1921: The Yankees, the Giants, and the Battle for Baseball Supremacy in New York, written by SABR members Lyle Spatz and Steve Steinberg, is the winner of the 2011 Seymour Medal, which honors the best book of baseball history or biography published during the preceding calendar year.
1921 was published by the University of Nebraska Press.
The Seymour Medal Selection Committee released the following statement about the winning book:
“1921 describes the pennant races in both the National and American Leagues in that year. For the first time, New York had a subway World Series with the Giants and Yankees hooking up. Obviously, with Babe Ruth versus John McGraw, the World Series takes on added meaning given McGraw’s style of play and Ruth’s home runs. The book’s structure in taking the readers through the season, alternating between the two teams and leagues, is to be commended. The authors also provide significant insight into the thinking of the two great managers, John McGraw and Miller Huggins. In their descriptions and also with the help of quotes from the leading baseball columnists of that period, Spatz and Steinberg provide a rich and colorful description of baseball and life in 1921. This is an important addition to baseball literature.”
The other finalists for the 2011 Seymour Medal were:
- Joe Cronin: A Life in Baseball, by Mark Armour (University of Nebraska Press)
- Fifty-nine in ’84, by Edward Achorn (Smithsonian)
- The Last Boy: Mickey Mantle and the End of America’s Childhood, by Jane Leavy (Harper)
Steinberg, the author of Baseball in St. Louis, 1900-1925 and many articles on early twentieth-century baseball, said he was surprised and pleased by the honor.
“There were so many outstanding books written in 2010, just a terrific group of finalists,” he said.
“I thought we covered the season well, the teams, the players. We just let all their personalities come across and what it comes back to for me is the storytelling. That’s what it’s all about.”
Spatz, the author of Yankees Coming, Yankees Going: New York Yankee Player Transactions, 1903 through 1999, chairman of the Baseball Records Research Committee and the winner of the 2000 Bob Davids Award, SABR’s highest honor, said working with Steinberg was “a real pleasure.”
“Authors have collaborated before, but I don’t know how the heck they did it before e-mail and everything,” he said. “We live about as far away as you can possibly get from each other (Steinberg in Washington and Spatz in Florida), but it was no problem at all. We’ve also become friends and, as I understand, that’s not always the case.”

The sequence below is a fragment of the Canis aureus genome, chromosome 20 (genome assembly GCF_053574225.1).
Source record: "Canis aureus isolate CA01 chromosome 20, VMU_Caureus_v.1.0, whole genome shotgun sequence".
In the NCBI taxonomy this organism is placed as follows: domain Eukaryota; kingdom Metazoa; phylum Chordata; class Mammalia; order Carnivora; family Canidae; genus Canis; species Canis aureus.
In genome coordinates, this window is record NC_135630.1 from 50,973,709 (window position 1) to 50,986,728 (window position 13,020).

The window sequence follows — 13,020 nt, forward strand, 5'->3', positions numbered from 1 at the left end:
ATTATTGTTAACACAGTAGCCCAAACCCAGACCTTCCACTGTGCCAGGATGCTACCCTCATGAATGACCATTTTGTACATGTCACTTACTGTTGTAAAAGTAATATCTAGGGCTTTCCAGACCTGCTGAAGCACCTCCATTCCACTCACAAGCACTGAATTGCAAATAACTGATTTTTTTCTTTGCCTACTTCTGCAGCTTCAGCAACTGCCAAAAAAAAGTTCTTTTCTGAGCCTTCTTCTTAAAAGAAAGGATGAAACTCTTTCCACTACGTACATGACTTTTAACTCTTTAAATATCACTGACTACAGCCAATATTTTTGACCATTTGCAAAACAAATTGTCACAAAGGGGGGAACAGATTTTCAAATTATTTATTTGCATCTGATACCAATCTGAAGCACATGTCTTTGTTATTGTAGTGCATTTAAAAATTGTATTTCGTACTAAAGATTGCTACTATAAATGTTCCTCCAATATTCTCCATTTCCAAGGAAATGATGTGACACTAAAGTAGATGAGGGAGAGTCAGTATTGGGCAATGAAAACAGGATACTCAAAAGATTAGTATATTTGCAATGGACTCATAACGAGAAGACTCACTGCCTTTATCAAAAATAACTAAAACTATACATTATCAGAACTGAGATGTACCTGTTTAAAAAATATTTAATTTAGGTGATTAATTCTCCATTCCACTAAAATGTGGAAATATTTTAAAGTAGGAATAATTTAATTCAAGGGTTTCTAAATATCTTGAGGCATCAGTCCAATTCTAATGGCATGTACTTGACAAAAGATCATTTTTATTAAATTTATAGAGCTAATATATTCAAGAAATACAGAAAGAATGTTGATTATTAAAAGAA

Both writers said they gained a greater appreciation of John McGraw after researching the book.
“He was such a complicated and brilliant manager,” Steinberg said, “although I don’t know if he would be able to succeed in modern baseball with his personality.”
Added Spatz, “McGraw was even more dominant than I realized — in the sense of controlling his team, of calling every pitch even way back in 1921, and really being an iron-fisted ruler. But much like (George) Steinbrenner, who could be a real jerk as McGraw could be, he also had a soft spot. He always had seven or eight ballplayers, old Giants or (Baltimore) Orioles, working for him at the Polo Grounds in various capacities. That’s kind of counter-intuitive … when you think of McGraw’s (reputation).”
The Seymour Medal Selection Committee also released the following statements about the other finalists:
On Armour’s Joe Cronin: “This book provided not only a biography of Joe Cronin but also insight on fifty years in baseball. We were very impressed with the research and the manner by which the author provided an unbiased perspective of the issues surrounding Cronin.”
On Achorn’s Fifty-nine in ’84: “This book gave a wonderful insight as to baseball at the end of the nineteenth century, on and off the field. Achorn’s depiction of Old Hoss Radbourn‘s performance in 1884 is fascinating. The book also provides a vivid view of life in Providence during this period.”
On Leavy’s The Last Boy: “This is not a typical biography. As a result, we learn more about Mickey Mantle the man rather than Mickey as a player. We applaud the level of research, especially in finding out what really happened at Griffith Stadium when Mickey hit the supposedly 565-foot home run.”
The Seymour Medal, named in honor of Dr. Harold Seymour and Mrs. Dorothy (Seymour) Mills, was first awarded in 1996. To be considered for the medal, a work must be the product of original research or analysis. The winning book shall significantly advance our knowledge of baseball and shall be characterized by understanding, factual accuracy, profound insight and distinguished writing.
To see a list of previous winners, click here.
Originally published: April 7, 2011. Last Updated: April 7, 2011.